But there were quite a lot of people who found her attractive, and in the course of the years she became very rich, and packed a considerable amount of her fortune into platinum settings, so that in all the fashionable night clubs of London she was known as "Diamond Dolly."
Managers of such clubs and fashionable cabaret restaurants grew a little nervous after the Hillingcote affair, and when Dolly booked a supper table table they rang up Scotland Yard and Superintendent Mason, who was in control of "C" area, but had an executive post at head-quarters, would delegate a couple of detectives arrayed like festive gentlemen, but looking remarkably like detectives, to the club or restaurant favoured by her dazzling display, and these were generally to be found lounging in the vestibule or drinking surreptitious glasses of beer in the manager's office.
But sometimes Dolly did not notify her intentions beforehand. And she would glitter into the club surrounded by handsome young men, and a hasty table would be wedged impossibly on the packed floor and waiters would lay the table with extraordinary enthusiasm, conveying the impression that this was a favoured position for a table.
She came this night unheralded into the Howdah Club and Gasso, who was Latin and entirely without self-control, threw up his hands to the ceiling, stiff with cupids, and said things in Italian which sounded very romantic to people who only understood English.
"No room—don't be stupid, Gasso! Of course there's room. Anywhere will do, won't it, boys?"
So they put a table near the door, and Dolly sat and ordered consomme Julienne, chicken a la Maryland.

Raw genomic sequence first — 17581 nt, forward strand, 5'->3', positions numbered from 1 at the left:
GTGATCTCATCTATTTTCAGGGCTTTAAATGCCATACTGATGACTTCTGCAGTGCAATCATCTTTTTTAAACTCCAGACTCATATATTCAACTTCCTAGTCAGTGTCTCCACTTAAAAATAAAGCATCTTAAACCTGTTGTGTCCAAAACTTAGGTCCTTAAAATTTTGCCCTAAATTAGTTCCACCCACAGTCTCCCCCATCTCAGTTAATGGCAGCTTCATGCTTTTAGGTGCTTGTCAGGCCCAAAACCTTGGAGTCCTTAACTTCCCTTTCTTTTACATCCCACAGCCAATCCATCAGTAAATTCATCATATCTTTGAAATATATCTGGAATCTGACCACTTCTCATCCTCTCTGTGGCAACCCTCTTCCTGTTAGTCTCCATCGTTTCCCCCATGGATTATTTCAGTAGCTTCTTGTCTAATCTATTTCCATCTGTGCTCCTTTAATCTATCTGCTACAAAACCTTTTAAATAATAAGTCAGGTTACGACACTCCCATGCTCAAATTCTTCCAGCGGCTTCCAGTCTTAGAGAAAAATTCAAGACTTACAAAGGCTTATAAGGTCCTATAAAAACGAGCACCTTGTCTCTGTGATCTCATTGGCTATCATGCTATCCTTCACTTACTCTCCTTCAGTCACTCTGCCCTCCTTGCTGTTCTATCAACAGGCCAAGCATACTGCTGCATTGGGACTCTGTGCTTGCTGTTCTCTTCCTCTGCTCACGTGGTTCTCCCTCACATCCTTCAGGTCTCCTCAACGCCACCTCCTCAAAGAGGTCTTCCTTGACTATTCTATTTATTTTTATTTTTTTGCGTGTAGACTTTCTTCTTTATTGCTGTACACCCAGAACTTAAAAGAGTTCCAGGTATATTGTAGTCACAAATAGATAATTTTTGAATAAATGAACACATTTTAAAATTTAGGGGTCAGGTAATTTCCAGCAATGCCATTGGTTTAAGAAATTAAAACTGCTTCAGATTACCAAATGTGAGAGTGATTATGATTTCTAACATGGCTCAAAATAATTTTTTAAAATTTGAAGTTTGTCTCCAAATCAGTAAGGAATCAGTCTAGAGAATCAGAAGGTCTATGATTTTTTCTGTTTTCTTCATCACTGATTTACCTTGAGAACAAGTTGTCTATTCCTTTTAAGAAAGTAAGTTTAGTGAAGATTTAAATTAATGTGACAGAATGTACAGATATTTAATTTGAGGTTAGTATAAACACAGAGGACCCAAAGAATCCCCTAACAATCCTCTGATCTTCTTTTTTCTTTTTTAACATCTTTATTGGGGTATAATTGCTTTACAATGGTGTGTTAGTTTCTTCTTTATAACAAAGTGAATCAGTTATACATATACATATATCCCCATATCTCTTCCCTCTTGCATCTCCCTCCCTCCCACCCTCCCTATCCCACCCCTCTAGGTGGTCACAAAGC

"I don't like you to seet here, madam," said Gasso fearfully, "with so much beautiful jewellery… Miss 'Illingcote—ah, what a disaster! This fellow with the white face—"
"Oh, shut up, Gasso!" Dolly snapped. "And, after that, we'll have coupe Jacques and coffee… "
The Russian dancers had taken the floor and had made their exit after the third encore, when—"Bail up—you!"
Dolly, who had seen the face of her escort suddenly blanch, half turned in her chair.
The man in the doorway wore a long black coat that reached to his heels, his face was covered by a white cloth in which two eye-holes had been cut.
He carried an automatic in his gloved hand, with the other, which was bare, he reached out.
There was a "snick"—the long diamond chain about Dolly's neck parted. She stood frozen with fear and saw the glittering thing vanish into his pocket.
Men had risen from the tables, women were screaming, the band stood ludicrously grouped. "After him!" yelled a voice.
But the man in the white mask was gone and the cowering footmen, who had bolted on his entrance, came out from cover.
"Don't move—I'll get you out in a minute." Mike's voice was urgent, but she heard him like one in a dream. "I'll take you home; I must get through to my paper. If you faint, I'll be rough with you!"
"I'm not going to faint," she quavered.
He got her out before the police came, and found a cab.
"It was dreadful; who is he?"
"I don't know," he answered shortly. Then—"What's this romantic lover's name—you've never told me?"
Her nerves were on edge; she needed the stimulant of righteous anger to recover her poise and here was an excuse.
Mike Quigley listened unmoved to her tirade.
"A good looker, I'll bet; not a gaunt-faced, tow-haired brute like me," he said savagely. "O God, what a fool you are, Janice! I'm going to meet him. Where is he staying?"
"You'll not meet him." She could have wept. "And I won't tell you where he is staying. I hope I never see you again!"
She declined the hand he offered to assist her out of the cab; did not answer his "good night."
Mr. Quigley went raging back to Fleet Street, and all the vicious things he wrote about White Face he meant for the handsome and romantic stranger from South Africa.